Quietly, like a shadow, I watch this drama unfold scene by scene. I am the lucid one here, the dangerous one, and nobody suspects. An old maid! No husband. Doesn’t know love. Hasn’t even lived, really. They’re wrong. In any case, I’m savoring my revenge in silence. Silence is mine, vengeance is mine. I know into whose arms Annette will throw herself, and under no circumstances do I plan to open the eyes of our sister Félicia. She is too enraptured and carries the three-month-old fetus in her womb with too much pride. If she was smart enough to find herself a husband, I want her to be smart enough to keep him. She has too much confidence—in herself, in everyone. Her serenity exasperates me. She smiles while sewing shirts for the son she’s expecting, because of course it must be a son! And Annette will be the godmother, I bet . . .
I rest my elbows on the bedroom windowsill, and watch: standing in broad daylight, Annette offers Jean Luze the freshness of her twenty-two years. Their backs to Félicia, they claim each other without the slightest gesture. Desire bursting in their eyes. Jean Luze struggles, but there is no way out.
I am thirty-nine years old and still a virgin. The unenviable fate of most women in small Haitian towns. Is it like that everywhere? Are there towns in the world like this one, half mired in ancestral habits, people spying on each other? My town! My land! as they proudly call this dreary graveyard, where you see few men besides the doctor, the pharmacist, the priest, the district commandant, the mayor, the prefect, all of them newly appointed to their posts, all of them such typical “coast people” that it’s nauseating. Suitors are exotic birds, since parents here always dream of sending their sons away to Port-au-Prince or abroad to make learned men of them. One of them came back to us in the person of Dr. Audier, who studied in Paris and in whom I still search in vain for something superhuman . . .
I was born in 1900, a time when prejudice was at its height in this little region. Three groups emerged, isolated from each other like enemies: the “aristocrats” to whom we belonged, the petty bourgeois, and the common people. Tugged at by the delicate ambiguity of my situation, I suffered from an early age because of the dark color of my skin. The mahogany color I had inherited from some great-great-grandmother went off like a small bomb in the tight circle of whites and white-mulattoes with whom my parents socialized. But that is the past, and I don’t care to return to what is no more, at least not for now . . .
Father Paul says I have poisoned my mind with education. The truth is that my wits were asleep and I have stirred them—with this journal. I have discovered in myself unsuspected talents. I believe I can write. I believe I can think. I have become arrogant. I have become self-conscious. To reduce my inner life to what the eye can see, that’s my goal. A noble task! Will I succeed? To speak of myself is easy. All I have to do is lie a lot while convincing myself that I’m really putting my finger on it. I will attempt sincerity: solitude has made me bitter; I am like a fruit fallen before ripening, rotting under the tree unnoticed. Hurrah for Annette! After Justin Rollier, the poet who died of tuberculosis, there was Bob the Syrian; after Bob now Jean, brother-in-law to us both—and she is not yet twenty-three. Our little town of X is emancipating itself. It would seem we have been contaminated by what they call civilization.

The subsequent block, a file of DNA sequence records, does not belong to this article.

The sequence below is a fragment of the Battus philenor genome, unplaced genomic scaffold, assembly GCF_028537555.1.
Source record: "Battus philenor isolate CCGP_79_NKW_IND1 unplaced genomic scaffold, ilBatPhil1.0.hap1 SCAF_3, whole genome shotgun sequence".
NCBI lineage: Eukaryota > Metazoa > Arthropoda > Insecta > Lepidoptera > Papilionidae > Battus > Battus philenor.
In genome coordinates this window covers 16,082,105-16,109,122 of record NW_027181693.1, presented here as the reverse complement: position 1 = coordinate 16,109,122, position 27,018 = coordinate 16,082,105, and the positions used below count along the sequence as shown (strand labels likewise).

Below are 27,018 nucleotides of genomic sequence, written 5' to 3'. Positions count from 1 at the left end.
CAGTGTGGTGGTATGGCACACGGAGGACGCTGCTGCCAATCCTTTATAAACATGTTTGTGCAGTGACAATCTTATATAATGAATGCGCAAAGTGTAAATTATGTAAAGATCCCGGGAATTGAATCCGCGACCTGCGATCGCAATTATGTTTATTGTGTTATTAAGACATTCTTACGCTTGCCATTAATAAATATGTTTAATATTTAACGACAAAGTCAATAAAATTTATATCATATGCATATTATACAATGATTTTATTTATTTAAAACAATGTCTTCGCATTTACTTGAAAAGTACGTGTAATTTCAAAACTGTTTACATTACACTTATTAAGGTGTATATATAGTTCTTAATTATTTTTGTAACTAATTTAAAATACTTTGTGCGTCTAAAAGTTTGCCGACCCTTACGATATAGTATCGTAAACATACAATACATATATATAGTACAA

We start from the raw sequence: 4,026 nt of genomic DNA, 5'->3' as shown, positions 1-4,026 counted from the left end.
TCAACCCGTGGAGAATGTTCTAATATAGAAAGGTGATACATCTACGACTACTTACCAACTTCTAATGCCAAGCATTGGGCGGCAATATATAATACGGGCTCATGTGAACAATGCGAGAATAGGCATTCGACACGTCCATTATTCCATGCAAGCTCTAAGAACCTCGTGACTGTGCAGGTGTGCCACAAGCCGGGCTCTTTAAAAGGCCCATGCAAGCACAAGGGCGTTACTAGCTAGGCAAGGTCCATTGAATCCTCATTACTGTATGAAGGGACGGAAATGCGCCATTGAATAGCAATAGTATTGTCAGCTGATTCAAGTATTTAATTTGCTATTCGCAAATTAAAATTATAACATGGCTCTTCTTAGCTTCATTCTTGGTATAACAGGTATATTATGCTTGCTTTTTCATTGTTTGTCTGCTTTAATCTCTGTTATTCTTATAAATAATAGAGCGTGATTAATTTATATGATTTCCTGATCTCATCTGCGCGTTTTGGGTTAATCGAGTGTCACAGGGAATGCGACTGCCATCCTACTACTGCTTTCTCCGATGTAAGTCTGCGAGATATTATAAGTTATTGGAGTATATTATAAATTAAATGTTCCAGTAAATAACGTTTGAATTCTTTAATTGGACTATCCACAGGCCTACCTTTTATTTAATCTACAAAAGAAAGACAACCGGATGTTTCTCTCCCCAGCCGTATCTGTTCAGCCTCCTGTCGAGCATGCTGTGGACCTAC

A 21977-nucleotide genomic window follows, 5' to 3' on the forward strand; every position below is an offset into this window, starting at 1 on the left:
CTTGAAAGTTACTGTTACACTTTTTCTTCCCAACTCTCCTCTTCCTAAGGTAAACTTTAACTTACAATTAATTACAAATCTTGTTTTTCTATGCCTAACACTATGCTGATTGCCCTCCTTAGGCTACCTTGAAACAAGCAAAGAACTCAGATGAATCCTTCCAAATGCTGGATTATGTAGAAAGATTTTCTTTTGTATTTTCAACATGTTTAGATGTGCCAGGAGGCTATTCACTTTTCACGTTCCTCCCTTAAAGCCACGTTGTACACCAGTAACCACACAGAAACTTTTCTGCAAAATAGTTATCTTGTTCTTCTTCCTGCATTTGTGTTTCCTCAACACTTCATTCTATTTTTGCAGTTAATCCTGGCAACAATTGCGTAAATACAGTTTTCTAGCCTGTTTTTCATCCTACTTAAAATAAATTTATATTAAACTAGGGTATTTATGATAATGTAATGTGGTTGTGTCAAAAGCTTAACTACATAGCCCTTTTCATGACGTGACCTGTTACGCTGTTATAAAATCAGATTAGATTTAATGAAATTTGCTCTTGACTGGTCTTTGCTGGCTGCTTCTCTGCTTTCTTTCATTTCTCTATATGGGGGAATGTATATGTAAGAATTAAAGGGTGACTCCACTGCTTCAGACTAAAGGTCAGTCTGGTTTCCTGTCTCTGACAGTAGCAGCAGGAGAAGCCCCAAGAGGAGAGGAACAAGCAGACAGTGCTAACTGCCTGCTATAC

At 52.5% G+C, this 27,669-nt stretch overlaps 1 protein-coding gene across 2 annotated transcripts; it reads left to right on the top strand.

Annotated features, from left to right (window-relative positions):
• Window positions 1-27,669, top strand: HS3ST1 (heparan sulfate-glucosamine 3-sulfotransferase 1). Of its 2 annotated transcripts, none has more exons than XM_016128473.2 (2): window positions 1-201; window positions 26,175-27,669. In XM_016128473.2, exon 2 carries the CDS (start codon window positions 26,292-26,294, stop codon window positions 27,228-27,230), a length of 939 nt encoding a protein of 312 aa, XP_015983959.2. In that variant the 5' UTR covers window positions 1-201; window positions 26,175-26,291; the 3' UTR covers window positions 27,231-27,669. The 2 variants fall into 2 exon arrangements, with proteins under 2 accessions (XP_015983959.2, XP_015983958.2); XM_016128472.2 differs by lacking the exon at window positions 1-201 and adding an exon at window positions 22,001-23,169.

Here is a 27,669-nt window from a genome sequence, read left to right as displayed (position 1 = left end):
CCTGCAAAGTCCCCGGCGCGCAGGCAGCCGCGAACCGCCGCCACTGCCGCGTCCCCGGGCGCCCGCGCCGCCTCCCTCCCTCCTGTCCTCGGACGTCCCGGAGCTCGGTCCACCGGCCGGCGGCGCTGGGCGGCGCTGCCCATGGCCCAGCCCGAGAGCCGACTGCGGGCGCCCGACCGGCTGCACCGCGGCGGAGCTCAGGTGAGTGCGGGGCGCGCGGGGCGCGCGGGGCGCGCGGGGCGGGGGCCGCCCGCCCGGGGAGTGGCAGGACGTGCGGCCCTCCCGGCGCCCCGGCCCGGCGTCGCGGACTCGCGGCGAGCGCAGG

I am the oldest of the three Clamont sisters. There are about eight years in age between each of us. We live together in this house, an undivided inheritance from our late parents. As usual, I have been entrusted with the more vexing tasks. You have nothing to do, so keep busy, they seem to say. And they have handed the keys to both house and strongbox over to me. I am at once servant and mistress of the house, a kind of housekeeper on whose shoulders rests the daily round of their lives. As recompense, each gives me something to live on. Annette works. A nice bourgeois girl ruined, cornered by circumstances, floundering shamelessly in compromise and promiscuity, and where else but as a salesgirl with Bob Charivi, a Syrian of the worst sort with a store on Grand-rue. Jean Luze, Félicia’s husband, a handsome Frenchman, beached on our welcoming shores by who knows what miracle, is in the employ of Mr. Long, an American executive who has been here for ten years. I need very little, and thanks to them I am gathering a fortune. I have developed a sordid miserliness in my old age. You should see me patiently counting my nest egg each month. “It’s dreadful,” Annette likes to say, “how Claire neglects herself!”